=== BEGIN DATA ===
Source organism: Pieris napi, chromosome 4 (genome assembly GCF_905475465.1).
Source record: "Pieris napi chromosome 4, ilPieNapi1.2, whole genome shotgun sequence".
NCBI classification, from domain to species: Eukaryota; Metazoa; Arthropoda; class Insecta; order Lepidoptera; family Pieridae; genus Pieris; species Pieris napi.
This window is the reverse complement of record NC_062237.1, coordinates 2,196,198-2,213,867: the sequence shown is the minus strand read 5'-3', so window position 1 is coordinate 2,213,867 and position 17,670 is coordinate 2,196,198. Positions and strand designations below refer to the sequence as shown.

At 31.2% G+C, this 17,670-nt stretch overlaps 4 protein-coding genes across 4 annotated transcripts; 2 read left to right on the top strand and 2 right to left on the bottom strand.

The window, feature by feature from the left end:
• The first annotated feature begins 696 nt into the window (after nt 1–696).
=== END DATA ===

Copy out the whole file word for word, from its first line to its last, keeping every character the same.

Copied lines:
Source organism: Pieris napi, chromosome 4 (genome assembly GCF_905475465.1).
Source record: "Pieris napi chromosome 4, ilPieNapi1.2, whole genome shotgun sequence".
NCBI classification, from domain to species: Eukaryota; Metazoa; Arthropoda; class Insecta; order Lepidoptera; family Pieridae; genus Pieris; species Pieris napi.
This window is the reverse complement of record NC_062237.1, coordinates 2,196,198-2,213,867: the sequence shown is the minus strand read 5'-3', so window position 1 is coordinate 2,213,867 and position 17,670 is coordinate 2,196,198. Positions and strand designations below refer to the sequence as shown.

At 31.2% G+C, this 17,670-nt stretch overlaps 4 protein-coding genes across 4 annotated transcripts; 2 read left to right on the top strand and 2 right to left on the bottom strand.

The window, feature by feature from the left end:
• The first annotated feature begins 696 nt into the window (after nt 1–696).